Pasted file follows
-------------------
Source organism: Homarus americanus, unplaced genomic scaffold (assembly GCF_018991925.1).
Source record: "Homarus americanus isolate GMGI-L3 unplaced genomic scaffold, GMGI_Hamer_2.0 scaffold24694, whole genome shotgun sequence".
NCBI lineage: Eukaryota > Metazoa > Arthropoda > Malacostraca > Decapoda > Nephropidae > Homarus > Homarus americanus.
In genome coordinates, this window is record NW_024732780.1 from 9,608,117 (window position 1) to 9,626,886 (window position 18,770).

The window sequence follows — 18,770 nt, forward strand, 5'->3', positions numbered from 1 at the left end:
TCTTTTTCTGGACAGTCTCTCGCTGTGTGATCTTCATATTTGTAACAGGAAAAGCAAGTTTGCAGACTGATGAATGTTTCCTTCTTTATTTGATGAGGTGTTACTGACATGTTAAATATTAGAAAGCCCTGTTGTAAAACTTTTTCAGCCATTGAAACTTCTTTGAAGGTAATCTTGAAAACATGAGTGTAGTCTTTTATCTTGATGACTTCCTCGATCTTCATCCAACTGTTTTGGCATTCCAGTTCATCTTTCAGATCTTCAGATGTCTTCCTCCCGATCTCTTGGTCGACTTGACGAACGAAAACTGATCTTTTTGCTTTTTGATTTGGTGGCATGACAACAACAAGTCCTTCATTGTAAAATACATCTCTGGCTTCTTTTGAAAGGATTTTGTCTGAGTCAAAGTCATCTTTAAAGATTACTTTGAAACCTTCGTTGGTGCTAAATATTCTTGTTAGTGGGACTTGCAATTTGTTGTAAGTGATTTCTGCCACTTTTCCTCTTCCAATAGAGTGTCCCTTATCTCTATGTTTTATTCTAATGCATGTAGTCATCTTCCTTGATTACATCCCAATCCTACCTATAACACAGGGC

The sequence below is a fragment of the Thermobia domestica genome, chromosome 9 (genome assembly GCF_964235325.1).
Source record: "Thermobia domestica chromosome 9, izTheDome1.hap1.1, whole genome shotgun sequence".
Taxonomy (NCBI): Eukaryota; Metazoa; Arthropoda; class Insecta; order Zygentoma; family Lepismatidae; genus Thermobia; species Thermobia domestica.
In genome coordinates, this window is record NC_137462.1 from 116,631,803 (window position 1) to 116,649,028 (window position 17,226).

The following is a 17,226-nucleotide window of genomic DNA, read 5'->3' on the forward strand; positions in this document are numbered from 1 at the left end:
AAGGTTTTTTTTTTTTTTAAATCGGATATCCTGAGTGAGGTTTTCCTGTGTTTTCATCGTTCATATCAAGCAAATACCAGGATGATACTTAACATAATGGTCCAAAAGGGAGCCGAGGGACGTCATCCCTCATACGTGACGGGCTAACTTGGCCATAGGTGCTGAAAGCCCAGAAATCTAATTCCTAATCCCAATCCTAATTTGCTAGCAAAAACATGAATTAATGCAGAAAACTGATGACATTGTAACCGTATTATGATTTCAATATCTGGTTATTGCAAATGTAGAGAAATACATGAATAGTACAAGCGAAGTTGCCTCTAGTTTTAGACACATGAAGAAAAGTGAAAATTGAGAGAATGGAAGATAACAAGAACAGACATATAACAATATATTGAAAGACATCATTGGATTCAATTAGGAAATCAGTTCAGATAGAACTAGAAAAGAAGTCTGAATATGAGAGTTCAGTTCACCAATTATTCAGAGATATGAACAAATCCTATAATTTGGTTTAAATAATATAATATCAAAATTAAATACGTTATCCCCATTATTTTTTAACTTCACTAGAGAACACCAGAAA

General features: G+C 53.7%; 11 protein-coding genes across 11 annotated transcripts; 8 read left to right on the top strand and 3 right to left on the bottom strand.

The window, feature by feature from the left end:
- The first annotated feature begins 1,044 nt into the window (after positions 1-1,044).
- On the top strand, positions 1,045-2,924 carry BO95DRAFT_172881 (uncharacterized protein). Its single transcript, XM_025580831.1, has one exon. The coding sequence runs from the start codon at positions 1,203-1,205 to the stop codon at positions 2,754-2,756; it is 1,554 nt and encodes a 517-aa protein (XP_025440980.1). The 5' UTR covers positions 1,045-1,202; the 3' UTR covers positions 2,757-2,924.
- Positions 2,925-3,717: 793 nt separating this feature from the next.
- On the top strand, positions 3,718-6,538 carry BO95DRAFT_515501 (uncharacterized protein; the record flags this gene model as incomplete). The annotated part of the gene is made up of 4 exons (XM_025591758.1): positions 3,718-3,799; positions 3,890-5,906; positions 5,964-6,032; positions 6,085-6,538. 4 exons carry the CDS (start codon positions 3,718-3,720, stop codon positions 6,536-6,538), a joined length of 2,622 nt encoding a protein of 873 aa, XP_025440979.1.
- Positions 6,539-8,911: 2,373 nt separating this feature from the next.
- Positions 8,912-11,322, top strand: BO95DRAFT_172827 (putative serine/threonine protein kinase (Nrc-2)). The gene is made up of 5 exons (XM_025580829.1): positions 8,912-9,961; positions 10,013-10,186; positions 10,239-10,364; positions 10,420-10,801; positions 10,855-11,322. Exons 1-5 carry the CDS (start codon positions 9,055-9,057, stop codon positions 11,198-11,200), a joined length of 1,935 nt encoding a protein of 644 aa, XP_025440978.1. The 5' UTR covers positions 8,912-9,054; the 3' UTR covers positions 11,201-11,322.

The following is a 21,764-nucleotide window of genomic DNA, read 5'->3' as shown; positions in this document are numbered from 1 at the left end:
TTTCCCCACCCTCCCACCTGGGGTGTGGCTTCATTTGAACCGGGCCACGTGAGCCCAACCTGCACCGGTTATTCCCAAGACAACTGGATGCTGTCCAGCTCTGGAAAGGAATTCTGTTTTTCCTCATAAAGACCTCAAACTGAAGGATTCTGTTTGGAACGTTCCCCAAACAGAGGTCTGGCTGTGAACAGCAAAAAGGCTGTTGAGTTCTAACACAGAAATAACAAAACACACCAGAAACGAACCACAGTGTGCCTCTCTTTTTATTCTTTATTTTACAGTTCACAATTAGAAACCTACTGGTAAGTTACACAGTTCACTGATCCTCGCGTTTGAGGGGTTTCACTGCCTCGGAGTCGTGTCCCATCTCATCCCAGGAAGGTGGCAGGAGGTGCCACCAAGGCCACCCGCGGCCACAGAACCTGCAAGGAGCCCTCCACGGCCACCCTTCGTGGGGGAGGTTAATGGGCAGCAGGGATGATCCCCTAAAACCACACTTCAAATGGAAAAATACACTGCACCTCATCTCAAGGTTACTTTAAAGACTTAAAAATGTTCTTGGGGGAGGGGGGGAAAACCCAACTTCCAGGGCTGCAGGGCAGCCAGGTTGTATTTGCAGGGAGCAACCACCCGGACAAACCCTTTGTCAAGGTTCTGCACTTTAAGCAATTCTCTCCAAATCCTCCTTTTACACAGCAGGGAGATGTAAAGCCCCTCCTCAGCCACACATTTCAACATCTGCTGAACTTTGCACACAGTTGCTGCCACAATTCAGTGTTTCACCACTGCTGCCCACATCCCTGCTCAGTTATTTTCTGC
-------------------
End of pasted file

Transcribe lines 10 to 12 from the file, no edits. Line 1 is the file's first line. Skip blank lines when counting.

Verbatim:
In genome coordinates, this window is record NC_137462.1 from 116,631,803 (window position 1) to 116,649,028 (window position 17,226).

The following is a 17,226-nucleotide window of genomic DNA, read 5'->3' on the forward strand; positions in this document are numbered from 1 at the left end:
AAGGTTTTTTTTTTTTTTAAATCGGATATCCTGAGTGAGGTTTTCCTGTGTTTTCATCGTTCATATCAAGCAAATACCAGGATGATACTTAACATAATGGTCCAAAAGGGAGCCGAGGGACGTCATCCCTCATACGTGACGGGCTAACTTGGCCATAGGTGCTGAAAGCCCAGAAATCTAATTCCTAATCCCAATCCTAATTTGCTAGCAAAAACATGAATTAATGCAGAAAACTGATGACATTGTAACCGTATTATGATTTCAATATCTGGTTATTGCAAATGTAGAGAAATACATGAATAGTACAAGCGAAGTTGCCTCTAGTTTTAGACACATGAAGAAAAGTGAAAATTGAGAGAATGGAAGATAACAAGAACAGACATATAACAATATATTGAAAGACATCATTGGATTCAATTAGGAAATCAGTTCAGATAGAACTAGAAAAGAAGTCTGAATATGAGAGTTCAGTTCACCAATTATTCAGAGATATGAACAAATCCTATAATTTGGTTTAAATAATATAATATCAAAATTAAATACGTTATCCCCATTATTTTTTAACTTCACTAGAGAACACCAGAAA